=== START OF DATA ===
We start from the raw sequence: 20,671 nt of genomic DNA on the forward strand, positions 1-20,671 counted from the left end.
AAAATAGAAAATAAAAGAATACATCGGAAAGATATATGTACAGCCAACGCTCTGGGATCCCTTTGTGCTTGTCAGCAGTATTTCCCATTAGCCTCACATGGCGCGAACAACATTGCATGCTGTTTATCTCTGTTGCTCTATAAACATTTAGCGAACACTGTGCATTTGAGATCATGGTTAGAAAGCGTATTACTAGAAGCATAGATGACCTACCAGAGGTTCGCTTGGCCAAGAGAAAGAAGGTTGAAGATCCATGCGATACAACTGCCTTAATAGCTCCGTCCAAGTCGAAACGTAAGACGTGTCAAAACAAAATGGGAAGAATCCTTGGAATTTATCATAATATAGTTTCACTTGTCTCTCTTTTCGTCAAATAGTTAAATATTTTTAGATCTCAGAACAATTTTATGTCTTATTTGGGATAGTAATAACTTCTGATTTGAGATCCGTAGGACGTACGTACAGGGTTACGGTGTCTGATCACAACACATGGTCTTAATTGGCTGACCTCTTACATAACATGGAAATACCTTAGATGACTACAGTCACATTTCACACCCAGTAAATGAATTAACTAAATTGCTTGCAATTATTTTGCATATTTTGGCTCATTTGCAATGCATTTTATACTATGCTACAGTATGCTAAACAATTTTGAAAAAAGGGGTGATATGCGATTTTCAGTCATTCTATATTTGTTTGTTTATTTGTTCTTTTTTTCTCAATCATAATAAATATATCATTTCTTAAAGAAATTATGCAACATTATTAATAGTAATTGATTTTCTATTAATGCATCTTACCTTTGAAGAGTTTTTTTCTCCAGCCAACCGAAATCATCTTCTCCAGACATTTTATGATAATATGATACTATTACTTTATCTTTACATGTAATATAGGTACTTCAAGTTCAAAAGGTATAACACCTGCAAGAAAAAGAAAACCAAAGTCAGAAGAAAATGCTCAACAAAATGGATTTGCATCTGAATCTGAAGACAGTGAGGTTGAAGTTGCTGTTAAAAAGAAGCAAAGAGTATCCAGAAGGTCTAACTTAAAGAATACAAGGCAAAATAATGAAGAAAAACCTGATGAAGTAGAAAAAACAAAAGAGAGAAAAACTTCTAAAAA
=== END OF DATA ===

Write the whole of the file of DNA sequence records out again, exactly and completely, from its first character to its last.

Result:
We start from the raw sequence: 20,671 nt of genomic DNA on the forward strand, positions 1-20,671 counted from the left end.
AAAATAGAAAATAAAAGAATACATCGGAAAGATATATGTACAGCCAACGCTCTGGGATCCCTTTGTGCTTGTCAGCAGTATTTCCCATTAGCCTCACATGGCGCGAACAACATTGCATGCTGTTTATCTCTGTTGCTCTATAAACATTTAGCGAACACTGTGCATTTGAGATCATGGTTAGAAAGCGTATTACTAGAAGCATAGATGACCTACCAGAGGTTCGCTTGGCCAAGAGAAAGAAGGTTGAAGATCCATGCGATACAACTGCCTTAATAGCTCCGTCCAAGTCGAAACGTAAGACGTGTCAAAACAAAATGGGAAGAATCCTTGGAATTTATCATAATATAGTTTCACTTGTCTCTCTTTTCGTCAAATAGTTAAATATTTTTAGATCTCAGAACAATTTTATGTCTTATTTGGGATAGTAATAACTTCTGATTTGAGATCCGTAGGACGTACGTACAGGGTTACGGTGTCTGATCACAACACATGGTCTTAATTGGCTGACCTCTTACATAACATGGAAATACCTTAGATGACTACAGTCACATTTCACACCCAGTAAATGAATTAACTAAATTGCTTGCAATTATTTTGCATATTTTGGCTCATTTGCAATGCATTTTATACTATGCTACAGTATGCTAAACAATTTTGAAAAAAGGGGTGATATGCGATTTTCAGTCATTCTATATTTGTTTGTTTATTTGTTCTTTTTTTCTCAATCATAATAAATATATCATTTCTTAAAGAAATTATGCAACATTATTAATAGTAATTGATTTTCTATTAATGCATCTTACCTTTGAAGAGTTTTTTTCTCCAGCCAACCGAAATCATCTTCTCCAGACATTTTATGATAATATGATACTATTACTTTATCTTTACATGTAATATAGGTACTTCAAGTTCAAAAGGTATAACACCTGCAAGAAAAAGAAAACCAAAGTCAGAAGAAAATGCTCAACAAAATGGATTTGCATCTGAATCTGAAGACAGTGAGGTTGAAGTTGCTGTTAAAAAGAAGCAAAGAGTATCCAGAAGGTCTAACTTAAAGAATACAAGGCAAAATAATGAAGAAAAACCTGATGAAGTAGAAAAAACAAAAGAGAGAAAAACTTCTAAAAA